Essential Employment Paperwork in Chile


Once you have made the decision to move to and be employed in Chile, you need to take care of the necessary paperwork. It's either an expat arrives under a tourist visa and apply for a temporary residence permit or arrange for a work visa before arrival in Chile.

Foreign nationals who don't have a work visa before entering Chile will be given a Tarjetas de Turismo (Tourist card) which has a validity of 90 days. The best option for expats who are on a tourist visa/card is to obtain a Special Work Card which will allow them to work on a tourist visa. To acquire this, the applicant must present an employment contract stating his/her base pay (there is a required basic pay of about $800) and the duration of employment. The permit is renewable for as long as the Tourist Card is valid. Expatriates who wish to work in Chile for a longer period are best to apply for a work visa.

Visa Sujeto a Contrato or Subject to Contract Visa

The Subject to Contract visa is the work visa commonly applied for by those who are seeking for long-term employment in Chile. A copy of the employment contract must be presented during the application whereas the required base pay is lower at $160. This type of permit is valid for two years and can be renewed, but only for as long as the expat has a binding employment contract. At the end of the 30-day grace period, after the contract expires, the holder must either leave the country or have secured a new employer.  Foreign assignees can apply for a subject to contract visa at the Chilean Embassy/Consulate in their countries of origin along by passing the documents listed below:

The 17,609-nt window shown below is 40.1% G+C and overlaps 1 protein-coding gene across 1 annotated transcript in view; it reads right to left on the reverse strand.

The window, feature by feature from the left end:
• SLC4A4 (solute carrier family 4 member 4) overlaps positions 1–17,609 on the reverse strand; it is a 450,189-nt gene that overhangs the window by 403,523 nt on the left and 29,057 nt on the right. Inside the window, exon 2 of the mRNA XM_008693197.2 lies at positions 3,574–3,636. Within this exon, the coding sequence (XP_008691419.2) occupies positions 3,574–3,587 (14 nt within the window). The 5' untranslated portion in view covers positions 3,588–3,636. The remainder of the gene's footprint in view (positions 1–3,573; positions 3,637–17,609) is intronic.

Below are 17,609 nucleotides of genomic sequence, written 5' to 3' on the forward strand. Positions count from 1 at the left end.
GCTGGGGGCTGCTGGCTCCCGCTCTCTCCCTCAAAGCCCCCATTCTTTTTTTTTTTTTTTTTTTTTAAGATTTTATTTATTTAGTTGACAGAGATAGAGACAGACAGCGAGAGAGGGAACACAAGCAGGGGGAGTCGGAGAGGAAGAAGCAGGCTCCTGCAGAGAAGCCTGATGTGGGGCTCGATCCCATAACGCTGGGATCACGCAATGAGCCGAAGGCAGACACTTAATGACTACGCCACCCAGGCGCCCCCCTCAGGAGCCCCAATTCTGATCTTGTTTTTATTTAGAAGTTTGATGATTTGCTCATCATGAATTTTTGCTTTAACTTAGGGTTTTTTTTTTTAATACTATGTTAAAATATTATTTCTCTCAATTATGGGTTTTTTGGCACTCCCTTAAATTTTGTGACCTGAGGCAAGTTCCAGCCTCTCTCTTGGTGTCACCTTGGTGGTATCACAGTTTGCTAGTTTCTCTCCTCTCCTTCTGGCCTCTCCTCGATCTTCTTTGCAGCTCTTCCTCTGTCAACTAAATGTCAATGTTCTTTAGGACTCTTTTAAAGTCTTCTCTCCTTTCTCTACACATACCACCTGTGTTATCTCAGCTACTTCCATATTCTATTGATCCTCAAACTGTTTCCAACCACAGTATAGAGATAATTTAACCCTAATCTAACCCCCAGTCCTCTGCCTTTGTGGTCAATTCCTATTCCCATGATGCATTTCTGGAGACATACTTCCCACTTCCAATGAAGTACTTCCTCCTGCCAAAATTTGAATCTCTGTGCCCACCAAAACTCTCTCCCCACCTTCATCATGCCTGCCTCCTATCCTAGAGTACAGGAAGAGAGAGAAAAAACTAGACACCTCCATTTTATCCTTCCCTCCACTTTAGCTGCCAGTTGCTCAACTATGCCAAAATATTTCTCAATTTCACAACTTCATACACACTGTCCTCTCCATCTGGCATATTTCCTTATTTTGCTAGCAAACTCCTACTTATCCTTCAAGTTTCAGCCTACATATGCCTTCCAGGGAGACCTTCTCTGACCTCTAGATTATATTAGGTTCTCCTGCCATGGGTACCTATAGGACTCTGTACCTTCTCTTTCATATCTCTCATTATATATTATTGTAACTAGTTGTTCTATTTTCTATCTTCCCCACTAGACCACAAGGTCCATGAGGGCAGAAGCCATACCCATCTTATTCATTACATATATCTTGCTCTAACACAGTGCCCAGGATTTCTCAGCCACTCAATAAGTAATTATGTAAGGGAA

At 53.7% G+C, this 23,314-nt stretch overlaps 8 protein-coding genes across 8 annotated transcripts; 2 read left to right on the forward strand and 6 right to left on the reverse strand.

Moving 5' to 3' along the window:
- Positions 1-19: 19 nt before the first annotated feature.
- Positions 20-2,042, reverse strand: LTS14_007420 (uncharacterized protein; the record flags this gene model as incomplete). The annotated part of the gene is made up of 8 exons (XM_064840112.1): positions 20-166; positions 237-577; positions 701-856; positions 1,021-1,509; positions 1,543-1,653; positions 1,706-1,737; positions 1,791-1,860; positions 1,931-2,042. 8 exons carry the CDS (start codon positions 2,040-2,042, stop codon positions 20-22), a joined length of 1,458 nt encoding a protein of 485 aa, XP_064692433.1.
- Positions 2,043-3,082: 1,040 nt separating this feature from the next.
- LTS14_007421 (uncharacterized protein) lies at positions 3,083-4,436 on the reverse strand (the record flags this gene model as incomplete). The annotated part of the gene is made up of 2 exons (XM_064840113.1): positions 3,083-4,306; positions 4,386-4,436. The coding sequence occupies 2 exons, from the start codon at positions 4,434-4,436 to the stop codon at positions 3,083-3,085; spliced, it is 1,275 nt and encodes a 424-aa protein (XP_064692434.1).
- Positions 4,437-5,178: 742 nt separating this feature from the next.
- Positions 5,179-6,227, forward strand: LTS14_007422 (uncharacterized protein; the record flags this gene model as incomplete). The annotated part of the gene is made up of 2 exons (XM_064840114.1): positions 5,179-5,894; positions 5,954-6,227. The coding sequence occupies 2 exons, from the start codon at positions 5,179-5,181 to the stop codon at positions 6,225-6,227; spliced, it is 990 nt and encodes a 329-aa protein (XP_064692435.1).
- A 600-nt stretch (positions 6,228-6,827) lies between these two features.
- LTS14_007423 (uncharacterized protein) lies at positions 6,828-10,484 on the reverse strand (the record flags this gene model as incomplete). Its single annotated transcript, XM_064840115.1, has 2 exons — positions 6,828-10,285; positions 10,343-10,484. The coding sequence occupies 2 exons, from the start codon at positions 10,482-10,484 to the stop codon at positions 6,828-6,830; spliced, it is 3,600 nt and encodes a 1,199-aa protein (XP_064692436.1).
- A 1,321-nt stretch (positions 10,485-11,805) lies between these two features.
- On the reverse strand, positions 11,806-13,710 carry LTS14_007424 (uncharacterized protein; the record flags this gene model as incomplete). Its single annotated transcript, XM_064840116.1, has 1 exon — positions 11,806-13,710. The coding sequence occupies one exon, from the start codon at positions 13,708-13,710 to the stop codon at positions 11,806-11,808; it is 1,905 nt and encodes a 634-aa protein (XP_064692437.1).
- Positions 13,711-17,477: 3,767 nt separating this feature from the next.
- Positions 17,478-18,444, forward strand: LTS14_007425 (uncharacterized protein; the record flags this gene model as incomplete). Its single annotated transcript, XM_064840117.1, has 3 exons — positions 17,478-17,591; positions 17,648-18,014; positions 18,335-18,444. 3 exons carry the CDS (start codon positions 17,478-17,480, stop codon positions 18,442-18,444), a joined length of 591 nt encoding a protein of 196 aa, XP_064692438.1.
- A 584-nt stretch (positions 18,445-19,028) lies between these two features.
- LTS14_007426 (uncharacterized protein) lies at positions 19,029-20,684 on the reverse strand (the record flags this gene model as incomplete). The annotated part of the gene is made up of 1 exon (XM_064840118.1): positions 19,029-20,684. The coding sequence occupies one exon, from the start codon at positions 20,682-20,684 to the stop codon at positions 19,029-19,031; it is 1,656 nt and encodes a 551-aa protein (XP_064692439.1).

• A letter from the employer addressed to the Consul justifying the reason for hiring the applicant
  • Notarised (translated, if applicable) work contract
  • Police clearance certificates
  • Medical Certificate
  • Four Passport-sized photos
  • Duly signed application form

Work Contract

Keep in mind that the work contract must be signed before a Notary in Chile, by the employer or employee. It should also clearly indicate the name, nationality and address of the employer and the expatriate along with the working days and location where the job will be performed. Expats should also be mindful of several clauses that should be included in the contract such as:

  • It is the obligation of the employer to shoulder the cost for return tickets of the employee and family members
  • The employer is responsible for arranging the payments to the employee’s pension and health system in Chile or abroad
  • The employer should ensure that income tax is paid/deducted from the salary of the employee